Of course, this is a short, incomplete and overly-simplified list.  There are many more great skills that I did not include that can be helpful in coping with anxiety.  Remember, all of these skills require lots of practice (sorry guys-the magic sentence is a misnomer). Additionally, remember that we don’t get completely rid of anxiety or depression or anger or any other distressing emotion; we learn how to cope with it.

If you are looking for additional resources, I recommend “Hot Stuff to Help Kids Worry Less: The Anxiety Management Workbook” by Jerry Wilde and his son, Jack Wilde.  It is a short, funny workbook for kids that provides more in-depth lessons and skills to manage anxiety.  It is based on Cognitive Theory and is currently pretty inexpensive.  Of course there are lots of other great books.  The internet is great in that you can read reviews from other parents and be guided to your next favorite workbook to use with your child.

If your child is continuing to struggle with learning how to manage anxiety and feelings of anxiety is negatively impacting their well-being, seek help from a licensed therapist.  Therapists can help implement and fine-tune these skills and add additional resources, insights and expertise.  And while I have found these Cognitive-Behavioral Theory techniques helpful when working with clients, everyone is different and there are many other effective, researched-based theories that could be helpful in learning how to manage anxiety. Lastly, if you decide to go the route of seeking a therapist, find one that is a good fit for you and your child.  They vary, just like various school teachers are good fits for different children.  Additionally, some clients have found medication to be helpful in coping with anxiety and a right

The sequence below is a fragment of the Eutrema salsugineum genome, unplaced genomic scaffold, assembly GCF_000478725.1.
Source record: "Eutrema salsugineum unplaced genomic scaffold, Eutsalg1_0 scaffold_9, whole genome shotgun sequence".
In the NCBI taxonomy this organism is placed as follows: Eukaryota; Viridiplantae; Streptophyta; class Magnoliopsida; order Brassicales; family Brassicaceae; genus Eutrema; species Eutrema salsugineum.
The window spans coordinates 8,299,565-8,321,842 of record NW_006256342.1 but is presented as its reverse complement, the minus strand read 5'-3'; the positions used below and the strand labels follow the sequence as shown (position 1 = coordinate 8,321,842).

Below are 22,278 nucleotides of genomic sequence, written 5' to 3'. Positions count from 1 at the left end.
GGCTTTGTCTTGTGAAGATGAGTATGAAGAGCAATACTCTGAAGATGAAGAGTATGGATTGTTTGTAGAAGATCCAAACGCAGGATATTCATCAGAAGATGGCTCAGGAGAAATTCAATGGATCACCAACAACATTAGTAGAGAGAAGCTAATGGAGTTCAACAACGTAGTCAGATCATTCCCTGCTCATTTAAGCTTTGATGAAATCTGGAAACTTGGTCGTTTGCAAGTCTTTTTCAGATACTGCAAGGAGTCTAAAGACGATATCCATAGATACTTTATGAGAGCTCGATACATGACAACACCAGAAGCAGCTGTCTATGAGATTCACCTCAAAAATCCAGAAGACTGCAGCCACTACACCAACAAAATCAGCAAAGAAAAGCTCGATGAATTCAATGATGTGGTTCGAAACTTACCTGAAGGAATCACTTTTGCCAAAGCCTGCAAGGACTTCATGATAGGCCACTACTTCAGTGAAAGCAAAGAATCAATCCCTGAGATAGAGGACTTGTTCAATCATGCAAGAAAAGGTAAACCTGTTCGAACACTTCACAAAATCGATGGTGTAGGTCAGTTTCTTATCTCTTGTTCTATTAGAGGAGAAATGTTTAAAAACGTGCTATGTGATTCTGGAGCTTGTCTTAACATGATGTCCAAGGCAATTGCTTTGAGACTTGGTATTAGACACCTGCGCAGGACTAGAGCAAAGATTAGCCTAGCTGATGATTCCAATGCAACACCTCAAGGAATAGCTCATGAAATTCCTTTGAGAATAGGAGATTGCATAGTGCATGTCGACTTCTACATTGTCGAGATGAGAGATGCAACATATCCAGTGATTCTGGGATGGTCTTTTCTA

References and Resources:

Goleman, D. (1995). Emotional intelligence: Why it can matter more than IQ. New York, NY: Bantam Dell.

Gottman, J. (1997). Raising an emotionally intelligent childNew York, NY: Simon and Schuster Paperbacks.

Huebner, D. (2006). What to do when you worry too much: A kid’s guide to overcoming anxiety. Washington, DC: Magination Press.

Kent, J. (2001). There’s no such thing as a dragonNew York: Dragonfly Books.

Wilde, J., & Wilde, J. (2008). Hot stuff to help kids worry less: The anxiety management bookRichmond, IN: LGR Publishing, Inc.